• FIG. 6. 3D surface plot of release extent (post 6 min US) vs. DSPE and DSPE-PEG 2000 levels.
  • FIG. 7. US mediated (40 kHz) drug release from DOPE-based liposomes in 20% serum (solid line). Release curve for pegylated hydrogenated soy PC based liposomal doxorubicin (Caelyx®) given as reference (dotted grey line). The DOPE-based liposomes contain 62 mole % DOPE, 10 mole % DSPC, 8 mole % DSPE-PEG 2000 and 20 mole % cholesterol.
  • FIG. 8. US mediated (40 kHz) drug release from DEPC based liposomes in 20% serum (grey diamonds). Release curve for pegylated hydrogenated soy PC based liposomal doxorubicin (Caelyx®) given as reference (light grey squares). The DEPC-based liposomes contain 52 mole % DEPC, 5 mole % DSPC, 8 mole % DSPE-PEG 2000 and 35 mole % cholesterol.
  • FIG. 9. Effect of DOPE level on US-mediated DXR release from liposomes in HEPES/sucrose solution containing 20% serum. DOPE-levels: ▾ 32 mol % ▪ 52 mol %  25 mol % ▴ 12 mol % (Cholesterol and DSPE-PEG levels: 40 and 8 mol %, respectively. DSPC level covariates) ♦ standard pegylated liposomal DXR (HSPC:DSPE-PEG 2000: Chol; 57:5:38 mol %) is included for comparison. Bars represent the SD of the mean of triplicate measurements. The figure shows that improved sonosenitivity is maintained even at low DOPE concentrations.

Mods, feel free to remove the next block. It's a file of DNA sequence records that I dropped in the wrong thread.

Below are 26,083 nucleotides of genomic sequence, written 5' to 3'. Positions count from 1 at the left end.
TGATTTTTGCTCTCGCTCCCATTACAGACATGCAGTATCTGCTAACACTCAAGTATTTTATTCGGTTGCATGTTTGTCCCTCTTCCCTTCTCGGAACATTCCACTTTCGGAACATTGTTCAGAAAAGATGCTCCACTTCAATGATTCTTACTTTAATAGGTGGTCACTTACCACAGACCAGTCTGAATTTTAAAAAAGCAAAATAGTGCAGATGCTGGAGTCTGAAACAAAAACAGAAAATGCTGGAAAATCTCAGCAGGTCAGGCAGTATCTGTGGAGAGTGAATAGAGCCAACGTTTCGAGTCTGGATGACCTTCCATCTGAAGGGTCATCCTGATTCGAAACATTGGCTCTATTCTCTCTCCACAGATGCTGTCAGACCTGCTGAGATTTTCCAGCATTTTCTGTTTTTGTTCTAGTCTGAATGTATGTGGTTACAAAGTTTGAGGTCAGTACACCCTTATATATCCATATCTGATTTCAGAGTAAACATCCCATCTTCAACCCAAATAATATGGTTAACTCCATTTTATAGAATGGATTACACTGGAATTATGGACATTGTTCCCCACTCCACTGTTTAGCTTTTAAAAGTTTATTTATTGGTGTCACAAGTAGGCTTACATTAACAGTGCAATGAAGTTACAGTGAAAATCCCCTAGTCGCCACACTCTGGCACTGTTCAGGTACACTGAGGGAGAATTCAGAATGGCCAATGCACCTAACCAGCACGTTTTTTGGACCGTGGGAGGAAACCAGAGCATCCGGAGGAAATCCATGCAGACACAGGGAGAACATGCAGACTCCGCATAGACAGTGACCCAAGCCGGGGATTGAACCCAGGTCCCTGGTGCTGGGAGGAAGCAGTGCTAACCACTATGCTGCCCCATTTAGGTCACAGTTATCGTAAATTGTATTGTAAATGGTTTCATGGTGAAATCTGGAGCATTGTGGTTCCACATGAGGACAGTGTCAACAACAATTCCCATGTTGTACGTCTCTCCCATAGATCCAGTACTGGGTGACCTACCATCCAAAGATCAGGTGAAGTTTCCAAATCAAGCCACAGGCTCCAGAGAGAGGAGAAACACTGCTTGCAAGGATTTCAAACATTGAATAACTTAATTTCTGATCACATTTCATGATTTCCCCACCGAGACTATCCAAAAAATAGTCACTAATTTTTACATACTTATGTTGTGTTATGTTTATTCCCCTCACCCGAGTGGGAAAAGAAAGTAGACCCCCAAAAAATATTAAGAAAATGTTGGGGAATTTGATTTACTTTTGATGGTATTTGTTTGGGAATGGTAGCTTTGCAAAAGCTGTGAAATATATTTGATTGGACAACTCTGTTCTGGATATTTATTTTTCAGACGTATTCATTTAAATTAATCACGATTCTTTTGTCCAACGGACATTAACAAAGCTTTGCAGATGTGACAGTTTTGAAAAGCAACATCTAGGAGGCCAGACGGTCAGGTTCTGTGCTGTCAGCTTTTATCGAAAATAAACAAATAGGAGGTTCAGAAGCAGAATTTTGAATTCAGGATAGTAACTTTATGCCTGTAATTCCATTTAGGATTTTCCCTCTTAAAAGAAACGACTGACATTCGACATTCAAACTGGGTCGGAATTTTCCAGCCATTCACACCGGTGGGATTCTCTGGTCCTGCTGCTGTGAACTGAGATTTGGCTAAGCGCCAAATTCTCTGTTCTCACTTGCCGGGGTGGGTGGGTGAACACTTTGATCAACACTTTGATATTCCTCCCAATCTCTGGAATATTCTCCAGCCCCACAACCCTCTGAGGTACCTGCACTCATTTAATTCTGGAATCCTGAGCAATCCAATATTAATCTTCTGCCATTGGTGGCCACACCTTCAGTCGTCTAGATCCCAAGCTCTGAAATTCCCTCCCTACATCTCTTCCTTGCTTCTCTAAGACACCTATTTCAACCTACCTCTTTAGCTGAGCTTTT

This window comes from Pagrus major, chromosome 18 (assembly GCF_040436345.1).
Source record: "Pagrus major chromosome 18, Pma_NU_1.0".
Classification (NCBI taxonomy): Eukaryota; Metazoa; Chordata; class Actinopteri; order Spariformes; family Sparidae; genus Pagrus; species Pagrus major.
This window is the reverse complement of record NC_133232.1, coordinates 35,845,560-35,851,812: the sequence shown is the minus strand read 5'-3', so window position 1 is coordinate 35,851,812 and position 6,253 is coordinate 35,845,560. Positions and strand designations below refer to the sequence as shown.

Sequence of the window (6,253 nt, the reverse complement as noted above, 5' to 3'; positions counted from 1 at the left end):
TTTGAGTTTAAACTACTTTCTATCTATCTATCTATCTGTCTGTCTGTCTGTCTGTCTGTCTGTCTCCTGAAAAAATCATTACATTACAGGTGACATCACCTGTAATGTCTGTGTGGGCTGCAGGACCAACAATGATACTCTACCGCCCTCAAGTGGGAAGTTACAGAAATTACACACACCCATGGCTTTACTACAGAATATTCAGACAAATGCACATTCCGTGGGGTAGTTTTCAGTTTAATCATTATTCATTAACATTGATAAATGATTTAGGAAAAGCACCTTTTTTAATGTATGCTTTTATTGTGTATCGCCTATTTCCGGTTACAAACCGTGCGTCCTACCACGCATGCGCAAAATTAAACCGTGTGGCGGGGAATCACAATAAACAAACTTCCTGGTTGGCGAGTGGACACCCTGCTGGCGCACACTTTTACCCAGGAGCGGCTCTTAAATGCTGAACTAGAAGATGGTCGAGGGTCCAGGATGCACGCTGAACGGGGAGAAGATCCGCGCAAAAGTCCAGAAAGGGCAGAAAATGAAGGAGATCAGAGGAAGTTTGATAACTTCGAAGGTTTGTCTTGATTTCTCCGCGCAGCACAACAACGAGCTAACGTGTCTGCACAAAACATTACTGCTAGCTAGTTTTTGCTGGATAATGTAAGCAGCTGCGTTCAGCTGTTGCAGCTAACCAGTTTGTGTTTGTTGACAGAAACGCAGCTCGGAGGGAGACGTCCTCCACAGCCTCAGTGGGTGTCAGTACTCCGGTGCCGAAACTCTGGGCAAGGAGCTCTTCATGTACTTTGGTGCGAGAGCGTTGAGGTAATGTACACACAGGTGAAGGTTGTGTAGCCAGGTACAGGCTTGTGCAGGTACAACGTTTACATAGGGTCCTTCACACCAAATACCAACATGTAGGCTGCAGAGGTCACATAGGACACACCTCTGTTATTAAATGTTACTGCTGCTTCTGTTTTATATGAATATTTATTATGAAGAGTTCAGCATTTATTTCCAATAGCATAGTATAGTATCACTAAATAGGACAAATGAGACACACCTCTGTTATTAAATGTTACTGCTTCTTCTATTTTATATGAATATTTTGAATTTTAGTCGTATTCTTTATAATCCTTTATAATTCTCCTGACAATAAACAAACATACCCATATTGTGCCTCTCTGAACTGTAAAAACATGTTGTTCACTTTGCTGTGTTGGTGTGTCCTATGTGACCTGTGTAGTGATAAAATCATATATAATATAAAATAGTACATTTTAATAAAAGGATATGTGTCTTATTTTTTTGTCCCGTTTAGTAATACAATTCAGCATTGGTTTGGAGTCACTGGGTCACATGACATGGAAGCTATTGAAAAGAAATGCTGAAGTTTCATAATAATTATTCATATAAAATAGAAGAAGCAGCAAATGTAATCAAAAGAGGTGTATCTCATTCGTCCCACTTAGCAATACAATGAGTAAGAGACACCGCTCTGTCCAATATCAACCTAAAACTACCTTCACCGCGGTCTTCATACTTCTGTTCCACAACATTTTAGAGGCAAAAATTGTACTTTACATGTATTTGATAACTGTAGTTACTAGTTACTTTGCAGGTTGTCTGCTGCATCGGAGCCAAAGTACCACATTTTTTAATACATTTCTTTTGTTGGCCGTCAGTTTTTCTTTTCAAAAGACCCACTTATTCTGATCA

• FIG. 10. Blood clearance kinetics in healthy mice of DOPE-based liposomes with high and low DOPE content and DSPE based liposomes (percent of injected doxorubicin dose vs. time post injection). See example 17 for formulation details. The figure shows that formulations comprising low concentrations of DOPE have improved blood clearance kinetics compared to formulations with higher DOPE concentrations.
  • FIG. 11. Plasma elimination (blood clearance kinetics) of liposomal DXR in healthy mice. The DXR liposomes comprising cholesterol levels levels; • 20 mol % ▪ 35 mol % ▴ 40 mol % (DOPE and DSPE-PEG levels: 52 and 8 mol %, respectively. DSPC level covariates with cholesterol). ▾ standard pegylated liposomal DXR (HSPC:DSPE-PEG 2000: Chol; 57:5:38 mol %) is included for comparison. Injected lipid dose 7 mg/kg i.v. Bars represent the SD of the mean. See example 18 for formulation details. The cholesterol level (and DSPC level) does not affect DXR clearance of the DOPE liposomes.